Plaintiffs contend that they will be prejudiced by having to try two cases instead of one. (Doc. #8-1 at 13). To bolster this argument, they cite Hagensicker v. Boston Scientific Corp., Case No. 12-5018-CV-SW-RED, 2012 WL 836804 (W.D. Mo. Mar. 12, 2012). Similar to this case, Hagensicker involved claims against the manufacturer of an allegedly defective pelvic implant, coupled with a medical malpractice suit against the doctor who performed the surgery. Id. at *1. The court declined severance under Rule 21, noting that the plaintiff would be "forced to litigate her cause of action in two separate forums and may be subject to the defendants in both forums trying to shift the responsibility to the absent defendants." Id. at *4. The court also observed that the doctors accused of malpractice "could be prejudiced by not having the same fact-finder apportion liability among the defendants, potentially subjecting them to a higher apportionment of liability." Id. Plaintiffs contend that the same issues preclude severance here. (Doc. #8-1 at 13).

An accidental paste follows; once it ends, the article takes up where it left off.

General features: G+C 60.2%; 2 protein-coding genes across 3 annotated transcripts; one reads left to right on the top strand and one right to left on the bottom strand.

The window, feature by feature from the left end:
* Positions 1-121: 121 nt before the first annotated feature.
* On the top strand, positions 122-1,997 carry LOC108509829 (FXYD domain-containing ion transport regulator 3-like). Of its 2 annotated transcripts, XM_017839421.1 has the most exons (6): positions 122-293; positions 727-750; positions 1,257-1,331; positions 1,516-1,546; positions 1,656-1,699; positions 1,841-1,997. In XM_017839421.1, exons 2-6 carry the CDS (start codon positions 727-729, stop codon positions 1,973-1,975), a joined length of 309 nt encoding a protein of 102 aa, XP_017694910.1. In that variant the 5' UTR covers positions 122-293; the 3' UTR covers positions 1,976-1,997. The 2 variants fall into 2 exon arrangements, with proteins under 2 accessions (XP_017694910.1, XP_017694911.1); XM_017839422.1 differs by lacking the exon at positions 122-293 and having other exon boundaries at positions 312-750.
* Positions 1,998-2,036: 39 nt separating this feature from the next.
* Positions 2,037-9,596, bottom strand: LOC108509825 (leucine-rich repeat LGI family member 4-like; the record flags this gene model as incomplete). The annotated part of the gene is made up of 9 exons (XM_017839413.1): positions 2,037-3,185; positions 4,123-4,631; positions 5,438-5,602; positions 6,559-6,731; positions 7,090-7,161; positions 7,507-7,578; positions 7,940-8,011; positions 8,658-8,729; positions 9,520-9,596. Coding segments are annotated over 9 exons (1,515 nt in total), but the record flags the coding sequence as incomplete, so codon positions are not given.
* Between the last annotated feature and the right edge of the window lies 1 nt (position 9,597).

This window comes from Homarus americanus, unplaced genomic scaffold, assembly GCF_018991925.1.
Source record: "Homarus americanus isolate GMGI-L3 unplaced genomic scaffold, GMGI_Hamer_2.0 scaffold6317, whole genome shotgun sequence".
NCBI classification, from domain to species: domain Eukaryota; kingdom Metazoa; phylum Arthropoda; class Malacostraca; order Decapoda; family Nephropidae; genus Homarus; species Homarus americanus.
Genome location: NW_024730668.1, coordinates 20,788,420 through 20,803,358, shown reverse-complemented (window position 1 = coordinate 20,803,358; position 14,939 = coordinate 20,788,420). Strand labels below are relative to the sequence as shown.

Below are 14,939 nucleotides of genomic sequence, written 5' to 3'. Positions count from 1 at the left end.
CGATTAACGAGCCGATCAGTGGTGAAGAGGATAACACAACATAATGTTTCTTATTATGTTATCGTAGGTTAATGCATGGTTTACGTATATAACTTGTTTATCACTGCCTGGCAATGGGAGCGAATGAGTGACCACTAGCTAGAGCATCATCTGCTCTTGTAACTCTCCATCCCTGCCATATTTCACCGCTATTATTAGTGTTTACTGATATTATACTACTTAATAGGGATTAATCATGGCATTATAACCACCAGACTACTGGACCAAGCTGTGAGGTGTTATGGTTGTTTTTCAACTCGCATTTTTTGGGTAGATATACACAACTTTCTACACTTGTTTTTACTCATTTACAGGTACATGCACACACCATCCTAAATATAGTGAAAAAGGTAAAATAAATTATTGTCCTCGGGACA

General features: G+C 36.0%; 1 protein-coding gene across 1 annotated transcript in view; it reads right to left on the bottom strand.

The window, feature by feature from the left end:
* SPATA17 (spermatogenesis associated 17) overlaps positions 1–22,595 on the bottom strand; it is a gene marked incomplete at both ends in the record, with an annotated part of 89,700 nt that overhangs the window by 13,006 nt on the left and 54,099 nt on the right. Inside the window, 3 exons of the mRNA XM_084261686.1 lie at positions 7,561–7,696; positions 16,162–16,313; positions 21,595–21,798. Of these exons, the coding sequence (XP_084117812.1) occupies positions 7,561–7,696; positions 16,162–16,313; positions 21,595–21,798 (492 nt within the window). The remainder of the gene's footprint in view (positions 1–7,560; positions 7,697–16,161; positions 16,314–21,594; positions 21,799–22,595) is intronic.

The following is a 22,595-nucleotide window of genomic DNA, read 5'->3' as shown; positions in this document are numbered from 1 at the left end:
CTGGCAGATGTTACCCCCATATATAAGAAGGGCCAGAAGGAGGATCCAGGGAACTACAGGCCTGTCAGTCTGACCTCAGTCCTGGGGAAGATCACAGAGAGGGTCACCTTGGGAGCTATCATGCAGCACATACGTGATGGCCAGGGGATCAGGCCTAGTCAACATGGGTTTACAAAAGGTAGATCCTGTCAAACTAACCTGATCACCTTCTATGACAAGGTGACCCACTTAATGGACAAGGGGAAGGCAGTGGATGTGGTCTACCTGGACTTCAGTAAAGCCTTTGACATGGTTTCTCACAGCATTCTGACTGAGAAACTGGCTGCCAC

For two important reasons, Hagensicker is inconsistent with the law of this circuit. First, the court's decision not to sever was greatly influenced by its finding that the doctors had been properly joined based on the standard set forth in Rule 20. See id. Plaintiffs repeatedly emphasized the same point during oral argument, insisting that severance should be denied because the claims in this case also arose from the same transaction or occurrence. In Safeco, however, the Sixth Circuit flatly rejected the notion that Rule 21 is reserved only for those parties who are not properly joined to the action. See 36 F.3d at 545-46. The second problem with Hagensicker is that the court's analysis omits any discussion of whether the doctors were necessary parties. Again, such an approach is directly at odds with Sixth Circuit authority, which clearly states that courts should consult the factors in Rule 19a before dropping a party.[8] Id. at 546.